Israel deployed an Iron Dome rocket interceptor system outside Sderot on Thursday, Reuters reports.
Sderot sits just 4 km. from Gaza and has borne the brunt of rocket and mortar attacks fired by terrorists in the region.
Military analysts say the deployment marked a readiness for the system to deal with short-range rocket and mortar attacks despite some skepticism from independent experts about the system's capabilities.
The Hamas terror organization has been testing Iron Dome by firing rockets into Israel in the hopes of finding weak spots in the defense it provides.
Initially deployed in March, Iron Dome won high praise fro US and Israeli officials for successfully intercepting eight of nine Katyusha-style rockets fired at two southern Israeli cities from Gaza in one day.
"Iron Dome has passed field trials for threats with ranges of between four kilometres to 40 kilometres, so this deployment tests the lower-most end of that spectrum," Uzi Rubin, a missile designer who consults for Israel's Defense Ministry, told Reuters.
Noting the recent ebbing in violence along the Gaza frontier, Rubin said: "Let's hope action by Iron Dome is not required. But as a rule, Israel does not bring systems that are not operational into a war zone."
Seeing Iron Dome initially deployed in Be'er Sheva and Ashkelon led residents of Sderot to accuse Israel's government of neglecting their defenses in favor of the two industrial cities whose inland locations were harder to hit from Gaza.
But on Thursday a military source said the deployment was part of a "rotation" of Israel's two Iron Domes - which were delivered early - while more of the $50 million batteries are prepared.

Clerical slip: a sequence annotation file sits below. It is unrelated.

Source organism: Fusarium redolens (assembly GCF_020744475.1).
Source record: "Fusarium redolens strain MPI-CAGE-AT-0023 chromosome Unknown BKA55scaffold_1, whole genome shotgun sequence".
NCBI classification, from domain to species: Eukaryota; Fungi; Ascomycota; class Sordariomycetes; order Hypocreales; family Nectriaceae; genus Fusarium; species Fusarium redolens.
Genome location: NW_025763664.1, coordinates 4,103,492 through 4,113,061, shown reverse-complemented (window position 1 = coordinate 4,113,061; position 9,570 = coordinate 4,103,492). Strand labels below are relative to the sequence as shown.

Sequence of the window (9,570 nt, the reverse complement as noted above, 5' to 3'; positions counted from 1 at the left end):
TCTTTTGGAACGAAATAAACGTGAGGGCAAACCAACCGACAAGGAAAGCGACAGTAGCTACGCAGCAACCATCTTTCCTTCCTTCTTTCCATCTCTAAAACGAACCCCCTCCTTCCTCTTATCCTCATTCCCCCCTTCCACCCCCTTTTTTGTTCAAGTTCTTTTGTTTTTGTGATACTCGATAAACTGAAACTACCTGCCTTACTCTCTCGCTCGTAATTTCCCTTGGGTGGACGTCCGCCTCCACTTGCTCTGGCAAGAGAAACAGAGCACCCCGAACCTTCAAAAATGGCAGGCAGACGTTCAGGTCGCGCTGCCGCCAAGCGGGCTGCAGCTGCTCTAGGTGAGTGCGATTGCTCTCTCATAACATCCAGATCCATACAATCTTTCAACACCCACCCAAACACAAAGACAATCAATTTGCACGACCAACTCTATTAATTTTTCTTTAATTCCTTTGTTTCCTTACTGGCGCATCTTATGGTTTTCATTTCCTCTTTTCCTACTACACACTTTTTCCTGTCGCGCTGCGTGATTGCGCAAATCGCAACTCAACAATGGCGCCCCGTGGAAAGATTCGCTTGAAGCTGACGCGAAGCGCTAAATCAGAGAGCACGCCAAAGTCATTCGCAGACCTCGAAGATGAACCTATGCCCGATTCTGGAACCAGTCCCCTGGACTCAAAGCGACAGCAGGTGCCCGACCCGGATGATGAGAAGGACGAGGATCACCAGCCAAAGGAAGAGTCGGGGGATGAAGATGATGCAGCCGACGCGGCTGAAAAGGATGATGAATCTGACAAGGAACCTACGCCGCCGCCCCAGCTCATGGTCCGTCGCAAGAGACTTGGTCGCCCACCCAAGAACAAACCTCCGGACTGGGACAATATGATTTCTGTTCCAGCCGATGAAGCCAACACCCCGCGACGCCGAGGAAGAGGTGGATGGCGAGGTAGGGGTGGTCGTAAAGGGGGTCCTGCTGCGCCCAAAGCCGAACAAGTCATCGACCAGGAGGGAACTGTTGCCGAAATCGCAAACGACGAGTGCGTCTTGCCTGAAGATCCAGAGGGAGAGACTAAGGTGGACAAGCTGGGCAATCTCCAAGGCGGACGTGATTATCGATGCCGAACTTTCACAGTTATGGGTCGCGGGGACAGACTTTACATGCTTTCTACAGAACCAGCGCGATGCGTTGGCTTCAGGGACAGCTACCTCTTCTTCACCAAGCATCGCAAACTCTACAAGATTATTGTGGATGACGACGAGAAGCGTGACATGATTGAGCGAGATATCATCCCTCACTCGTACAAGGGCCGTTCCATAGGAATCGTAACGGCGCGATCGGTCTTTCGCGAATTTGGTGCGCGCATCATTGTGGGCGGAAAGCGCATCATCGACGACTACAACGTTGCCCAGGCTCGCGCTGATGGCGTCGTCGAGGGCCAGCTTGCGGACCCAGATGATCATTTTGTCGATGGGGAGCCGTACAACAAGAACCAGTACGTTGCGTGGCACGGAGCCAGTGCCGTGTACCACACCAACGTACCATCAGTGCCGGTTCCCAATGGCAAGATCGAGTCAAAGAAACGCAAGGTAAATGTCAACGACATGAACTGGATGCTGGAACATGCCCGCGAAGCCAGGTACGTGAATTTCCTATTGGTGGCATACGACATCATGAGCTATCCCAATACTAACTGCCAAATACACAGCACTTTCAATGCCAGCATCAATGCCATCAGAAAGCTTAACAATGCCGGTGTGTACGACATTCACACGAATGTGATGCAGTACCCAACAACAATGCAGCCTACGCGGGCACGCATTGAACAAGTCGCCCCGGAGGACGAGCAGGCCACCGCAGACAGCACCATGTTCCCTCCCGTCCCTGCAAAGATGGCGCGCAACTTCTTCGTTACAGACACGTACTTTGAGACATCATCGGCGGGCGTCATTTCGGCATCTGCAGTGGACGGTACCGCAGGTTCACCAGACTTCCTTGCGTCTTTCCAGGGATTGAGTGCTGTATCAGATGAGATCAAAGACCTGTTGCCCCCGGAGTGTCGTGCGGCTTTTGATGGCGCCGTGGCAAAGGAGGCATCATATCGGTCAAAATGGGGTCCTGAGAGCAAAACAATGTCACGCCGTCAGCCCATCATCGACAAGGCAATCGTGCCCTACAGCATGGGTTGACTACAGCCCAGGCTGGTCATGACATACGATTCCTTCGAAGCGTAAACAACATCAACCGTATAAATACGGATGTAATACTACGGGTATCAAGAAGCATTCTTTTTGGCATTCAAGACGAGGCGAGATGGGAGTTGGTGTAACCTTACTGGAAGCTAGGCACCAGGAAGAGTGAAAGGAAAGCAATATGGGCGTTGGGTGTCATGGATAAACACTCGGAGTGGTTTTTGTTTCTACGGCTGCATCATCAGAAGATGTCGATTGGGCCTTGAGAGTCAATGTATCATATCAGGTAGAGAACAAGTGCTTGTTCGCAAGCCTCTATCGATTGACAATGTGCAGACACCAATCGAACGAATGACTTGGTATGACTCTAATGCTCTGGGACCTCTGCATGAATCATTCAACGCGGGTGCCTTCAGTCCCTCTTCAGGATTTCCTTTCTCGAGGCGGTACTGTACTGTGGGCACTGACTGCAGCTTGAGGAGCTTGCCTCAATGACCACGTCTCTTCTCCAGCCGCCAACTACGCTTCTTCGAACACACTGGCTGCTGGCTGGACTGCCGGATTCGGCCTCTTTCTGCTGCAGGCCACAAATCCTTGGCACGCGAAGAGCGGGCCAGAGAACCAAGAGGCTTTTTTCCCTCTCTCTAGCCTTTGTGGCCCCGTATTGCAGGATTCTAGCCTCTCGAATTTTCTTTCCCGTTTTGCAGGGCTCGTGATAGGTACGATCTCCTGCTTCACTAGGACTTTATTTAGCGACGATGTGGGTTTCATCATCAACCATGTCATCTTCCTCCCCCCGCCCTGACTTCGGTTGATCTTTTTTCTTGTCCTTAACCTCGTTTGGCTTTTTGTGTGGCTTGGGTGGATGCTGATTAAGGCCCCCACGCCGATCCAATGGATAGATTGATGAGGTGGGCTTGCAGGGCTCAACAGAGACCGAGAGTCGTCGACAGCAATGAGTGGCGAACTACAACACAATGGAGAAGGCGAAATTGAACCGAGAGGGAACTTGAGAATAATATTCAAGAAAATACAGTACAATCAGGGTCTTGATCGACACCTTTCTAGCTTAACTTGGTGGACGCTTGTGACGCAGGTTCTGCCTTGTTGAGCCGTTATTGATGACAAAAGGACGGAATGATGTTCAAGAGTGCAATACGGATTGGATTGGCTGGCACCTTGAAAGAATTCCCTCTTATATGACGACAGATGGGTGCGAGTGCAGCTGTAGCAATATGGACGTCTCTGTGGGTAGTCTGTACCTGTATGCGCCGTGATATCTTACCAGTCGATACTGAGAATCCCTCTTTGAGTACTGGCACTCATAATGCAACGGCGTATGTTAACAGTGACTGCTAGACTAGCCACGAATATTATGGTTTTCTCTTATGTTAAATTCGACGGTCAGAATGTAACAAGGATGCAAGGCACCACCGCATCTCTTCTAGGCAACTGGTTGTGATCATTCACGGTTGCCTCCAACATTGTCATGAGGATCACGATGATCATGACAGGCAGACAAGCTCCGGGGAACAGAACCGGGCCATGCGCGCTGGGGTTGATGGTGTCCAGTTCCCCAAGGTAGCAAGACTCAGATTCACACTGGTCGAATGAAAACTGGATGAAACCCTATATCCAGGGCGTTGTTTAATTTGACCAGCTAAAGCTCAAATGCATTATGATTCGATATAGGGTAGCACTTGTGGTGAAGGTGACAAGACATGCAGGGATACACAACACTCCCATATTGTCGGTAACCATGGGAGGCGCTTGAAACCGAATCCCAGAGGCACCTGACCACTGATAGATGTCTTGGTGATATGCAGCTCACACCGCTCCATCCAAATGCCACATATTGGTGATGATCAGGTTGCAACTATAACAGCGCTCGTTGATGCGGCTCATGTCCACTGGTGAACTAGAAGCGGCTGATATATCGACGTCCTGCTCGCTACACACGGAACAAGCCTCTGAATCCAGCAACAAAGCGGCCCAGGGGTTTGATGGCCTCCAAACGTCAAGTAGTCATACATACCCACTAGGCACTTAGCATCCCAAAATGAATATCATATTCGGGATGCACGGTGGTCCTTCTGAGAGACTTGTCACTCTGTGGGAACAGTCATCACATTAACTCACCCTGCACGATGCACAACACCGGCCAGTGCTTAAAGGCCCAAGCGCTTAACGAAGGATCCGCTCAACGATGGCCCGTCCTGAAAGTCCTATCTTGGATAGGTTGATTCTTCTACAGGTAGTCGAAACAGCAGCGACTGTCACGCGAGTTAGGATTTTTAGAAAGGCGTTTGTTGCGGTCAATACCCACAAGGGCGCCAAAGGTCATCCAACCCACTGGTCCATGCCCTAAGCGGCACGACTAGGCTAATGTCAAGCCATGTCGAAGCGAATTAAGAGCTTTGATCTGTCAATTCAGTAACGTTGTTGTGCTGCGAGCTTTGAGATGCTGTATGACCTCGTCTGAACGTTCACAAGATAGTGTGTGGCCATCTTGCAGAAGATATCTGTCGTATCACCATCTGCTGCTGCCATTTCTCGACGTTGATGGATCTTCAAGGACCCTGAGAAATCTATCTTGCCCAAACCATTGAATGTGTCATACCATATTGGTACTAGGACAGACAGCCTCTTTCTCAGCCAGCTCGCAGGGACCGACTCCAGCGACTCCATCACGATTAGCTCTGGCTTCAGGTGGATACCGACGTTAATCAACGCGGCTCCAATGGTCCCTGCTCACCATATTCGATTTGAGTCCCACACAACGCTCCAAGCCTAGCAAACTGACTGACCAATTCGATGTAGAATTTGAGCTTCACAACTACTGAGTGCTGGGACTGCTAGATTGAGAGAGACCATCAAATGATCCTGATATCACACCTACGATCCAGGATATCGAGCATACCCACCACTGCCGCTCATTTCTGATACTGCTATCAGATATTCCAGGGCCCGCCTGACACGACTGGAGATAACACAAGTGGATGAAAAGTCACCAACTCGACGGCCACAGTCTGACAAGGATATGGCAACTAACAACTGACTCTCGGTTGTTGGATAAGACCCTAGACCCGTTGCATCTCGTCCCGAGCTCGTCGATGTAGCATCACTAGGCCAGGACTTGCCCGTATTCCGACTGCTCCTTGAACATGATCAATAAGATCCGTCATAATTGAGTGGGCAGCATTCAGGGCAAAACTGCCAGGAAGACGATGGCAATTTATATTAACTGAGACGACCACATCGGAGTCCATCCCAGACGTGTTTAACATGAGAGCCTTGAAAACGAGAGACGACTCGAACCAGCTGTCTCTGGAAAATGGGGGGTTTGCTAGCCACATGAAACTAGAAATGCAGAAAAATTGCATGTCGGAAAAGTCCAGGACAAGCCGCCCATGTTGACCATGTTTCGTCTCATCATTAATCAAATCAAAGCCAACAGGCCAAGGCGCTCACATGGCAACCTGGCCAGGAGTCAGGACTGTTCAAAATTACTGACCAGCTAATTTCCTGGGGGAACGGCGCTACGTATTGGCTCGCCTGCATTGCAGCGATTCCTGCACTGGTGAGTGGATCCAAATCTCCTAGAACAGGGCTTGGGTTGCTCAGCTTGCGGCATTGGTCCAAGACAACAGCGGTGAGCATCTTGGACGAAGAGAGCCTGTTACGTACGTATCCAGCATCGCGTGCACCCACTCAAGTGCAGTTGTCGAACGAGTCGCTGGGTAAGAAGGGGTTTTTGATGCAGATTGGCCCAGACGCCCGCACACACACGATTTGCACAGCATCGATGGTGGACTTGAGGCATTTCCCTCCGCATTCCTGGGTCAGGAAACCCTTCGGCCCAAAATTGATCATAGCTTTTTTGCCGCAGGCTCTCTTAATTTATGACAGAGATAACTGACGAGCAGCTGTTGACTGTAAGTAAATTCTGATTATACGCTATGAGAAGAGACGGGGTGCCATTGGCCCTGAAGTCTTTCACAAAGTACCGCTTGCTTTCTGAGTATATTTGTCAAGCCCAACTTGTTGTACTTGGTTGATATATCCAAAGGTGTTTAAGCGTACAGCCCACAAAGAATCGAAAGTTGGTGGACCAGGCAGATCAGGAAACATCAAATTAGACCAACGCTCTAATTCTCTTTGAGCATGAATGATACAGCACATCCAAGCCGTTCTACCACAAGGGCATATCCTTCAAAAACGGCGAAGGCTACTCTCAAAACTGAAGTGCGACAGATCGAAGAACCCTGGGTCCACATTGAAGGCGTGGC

Israel wants 10 to 15 Iron Dome units to defend its Gaza and Lebanese fronts.
The United States announced last week it planned to help Israel buy four new Iron Domes after budgeting $203.8 million in congressional funding for the system for 2011.
Despite the entrenched economic challenges in Washington that have led to a clash between Republican and Democratic lawmakers over budget issues - funds for joint US-Israel weapons development programs reached an all-time high with funding for the Arrow 2, Arrow 3, David's Sling and Iron Dome systems breaking USD 1 billion since 2007.
"Given America's significant budget challenges, every single dollar we are expending on behalf of the U.S. taxpayer must be given the highest level of scrutiny, including funds appropriated toward the defense of the United States and its allies. It is a mark of the importance of these jointly developed missile defense programs - Arrow 2, Arrow 3, and David's Sling - that they were all robustly funded by our Subcommittee," Rep. Steve Rothman (D-NJ) told Politco.com.
Joint development programs mutually benefit both the US and Israel by advancing both nation's respective military technology bases while serving as a shot in the arm for US defense contractors from whom Israel buys most such systems.